These days cloud-sync applications are ten-a-penny. Most people have learned the wisdom of using a cloud-sync service to not just back up but also keep the latest versions of their files on a myriad of different devices.
SugarSync is one of the more established backup and file synchronisation tools. Like many of its peers, SugarSync is cross-platform, letting you spread your documents far and wide across PC, Mac, Android and iOS.
Once upon a time it was genuinely innovative, but in recent times the competition has caught up and - in many ways - overtaken it. With that in mind, version 2.0 has been redesigned from the ground up, with a radically revamped user panel offering a multitude of new options.
Get an overview of all synced folders via the Cloud tab, or see which files have been recently updated through the Activity tab. There's also a new Contacts section within the Sharing tab for easily sharing folders with individuals, which accompanies another new feature that brings public sharing of folders to SugarSync for the first time.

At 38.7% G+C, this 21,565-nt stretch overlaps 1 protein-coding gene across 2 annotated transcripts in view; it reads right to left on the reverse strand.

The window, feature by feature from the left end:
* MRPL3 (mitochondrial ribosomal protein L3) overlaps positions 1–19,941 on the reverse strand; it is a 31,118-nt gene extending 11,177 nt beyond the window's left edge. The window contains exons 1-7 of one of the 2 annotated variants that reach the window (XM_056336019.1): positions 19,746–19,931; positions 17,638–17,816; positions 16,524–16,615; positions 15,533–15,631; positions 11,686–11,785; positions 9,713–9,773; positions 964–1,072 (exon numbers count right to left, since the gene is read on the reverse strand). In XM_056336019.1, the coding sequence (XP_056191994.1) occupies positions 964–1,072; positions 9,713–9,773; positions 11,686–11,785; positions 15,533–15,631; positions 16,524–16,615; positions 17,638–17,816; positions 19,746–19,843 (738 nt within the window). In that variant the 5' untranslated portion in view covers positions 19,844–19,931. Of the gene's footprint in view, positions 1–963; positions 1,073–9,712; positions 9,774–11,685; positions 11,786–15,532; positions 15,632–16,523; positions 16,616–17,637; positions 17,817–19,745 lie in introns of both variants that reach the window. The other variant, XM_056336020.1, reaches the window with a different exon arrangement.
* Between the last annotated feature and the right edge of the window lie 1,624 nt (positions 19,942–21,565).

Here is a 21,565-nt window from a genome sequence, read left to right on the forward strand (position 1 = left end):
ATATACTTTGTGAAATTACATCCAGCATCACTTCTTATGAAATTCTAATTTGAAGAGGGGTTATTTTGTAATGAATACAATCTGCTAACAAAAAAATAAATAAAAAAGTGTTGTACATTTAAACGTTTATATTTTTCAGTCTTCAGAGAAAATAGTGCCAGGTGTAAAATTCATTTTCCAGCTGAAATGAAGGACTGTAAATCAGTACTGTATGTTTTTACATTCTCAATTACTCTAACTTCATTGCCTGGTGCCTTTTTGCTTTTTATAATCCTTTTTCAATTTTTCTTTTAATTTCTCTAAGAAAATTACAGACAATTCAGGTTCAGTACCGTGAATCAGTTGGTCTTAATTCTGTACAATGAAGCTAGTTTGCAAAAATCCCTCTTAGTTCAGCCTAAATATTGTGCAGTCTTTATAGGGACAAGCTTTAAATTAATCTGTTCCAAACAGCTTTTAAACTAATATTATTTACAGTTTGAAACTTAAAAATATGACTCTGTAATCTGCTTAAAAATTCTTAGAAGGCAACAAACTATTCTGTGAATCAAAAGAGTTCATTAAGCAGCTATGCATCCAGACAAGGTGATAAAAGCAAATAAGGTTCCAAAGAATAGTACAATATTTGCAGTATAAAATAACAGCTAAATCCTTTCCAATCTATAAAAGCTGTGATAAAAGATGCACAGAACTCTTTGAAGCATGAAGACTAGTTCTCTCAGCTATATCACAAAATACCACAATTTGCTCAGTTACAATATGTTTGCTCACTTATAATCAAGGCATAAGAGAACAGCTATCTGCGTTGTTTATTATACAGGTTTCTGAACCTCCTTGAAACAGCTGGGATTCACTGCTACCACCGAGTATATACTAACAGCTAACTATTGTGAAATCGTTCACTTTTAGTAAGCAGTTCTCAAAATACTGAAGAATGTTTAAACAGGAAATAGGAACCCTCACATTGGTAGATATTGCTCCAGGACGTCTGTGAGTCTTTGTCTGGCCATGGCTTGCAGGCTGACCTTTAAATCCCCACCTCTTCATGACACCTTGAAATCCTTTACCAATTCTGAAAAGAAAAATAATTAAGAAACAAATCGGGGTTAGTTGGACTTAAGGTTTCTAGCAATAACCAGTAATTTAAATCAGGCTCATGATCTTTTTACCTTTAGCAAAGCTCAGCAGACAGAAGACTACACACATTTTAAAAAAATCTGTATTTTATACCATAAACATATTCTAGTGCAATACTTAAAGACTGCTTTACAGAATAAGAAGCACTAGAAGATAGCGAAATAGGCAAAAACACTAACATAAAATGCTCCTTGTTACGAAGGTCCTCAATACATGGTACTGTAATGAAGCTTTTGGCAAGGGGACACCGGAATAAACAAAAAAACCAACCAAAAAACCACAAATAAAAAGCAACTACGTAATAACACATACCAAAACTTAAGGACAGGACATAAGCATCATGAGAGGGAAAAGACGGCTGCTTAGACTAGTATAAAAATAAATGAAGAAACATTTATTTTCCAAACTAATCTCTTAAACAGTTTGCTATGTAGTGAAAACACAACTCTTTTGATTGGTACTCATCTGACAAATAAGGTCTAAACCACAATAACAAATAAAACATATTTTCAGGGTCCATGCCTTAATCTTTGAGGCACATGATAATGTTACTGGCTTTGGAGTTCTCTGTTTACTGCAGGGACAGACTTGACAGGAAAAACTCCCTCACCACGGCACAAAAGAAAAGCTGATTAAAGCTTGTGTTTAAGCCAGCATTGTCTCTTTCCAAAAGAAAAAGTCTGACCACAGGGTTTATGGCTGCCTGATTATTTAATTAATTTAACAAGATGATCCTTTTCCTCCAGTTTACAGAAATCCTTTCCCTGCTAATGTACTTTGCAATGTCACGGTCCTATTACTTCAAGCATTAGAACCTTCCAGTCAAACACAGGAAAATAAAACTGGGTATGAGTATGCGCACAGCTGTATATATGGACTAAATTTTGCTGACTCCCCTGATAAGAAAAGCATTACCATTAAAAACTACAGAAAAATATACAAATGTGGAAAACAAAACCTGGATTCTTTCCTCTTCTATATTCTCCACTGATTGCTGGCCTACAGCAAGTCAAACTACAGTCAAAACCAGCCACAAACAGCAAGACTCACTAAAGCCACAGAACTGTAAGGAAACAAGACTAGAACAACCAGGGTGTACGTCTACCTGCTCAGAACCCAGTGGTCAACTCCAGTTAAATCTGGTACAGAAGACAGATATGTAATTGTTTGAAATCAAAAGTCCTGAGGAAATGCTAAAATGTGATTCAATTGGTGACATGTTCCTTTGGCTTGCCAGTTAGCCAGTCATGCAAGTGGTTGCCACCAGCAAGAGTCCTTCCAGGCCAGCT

Other changes include the implementation of SugarSync Drive, giving users direct access to their cloud-stored files via a virtual drive visible in Windows Explorer and Finder, plus a new Cloud Search tool for quickly tracking down files and folders.
The interface redesign is matched in the web app and forthcoming mobile apps for consistently, while version 2 also provides users with direct access to their cloud-stored folders via the SugarSync Drive, accessible from Finder or Windows Explorer like any other.
SugarSync does have the option of letting you choose exactly which folders on your PC are synced, though, and also allows you to pick and choose which device(s) individual folders are synced with, which helps makes it a viable alternative to those frustrated by Dropbox or SkyDrive's rigid folder structures.
What's new in 3.10 (see the changelog for more detailed info)?
Despite the slick redesign and welcome array of new features, issues with performance and various glitches make it difficult to wholeheartedly embrace this new build.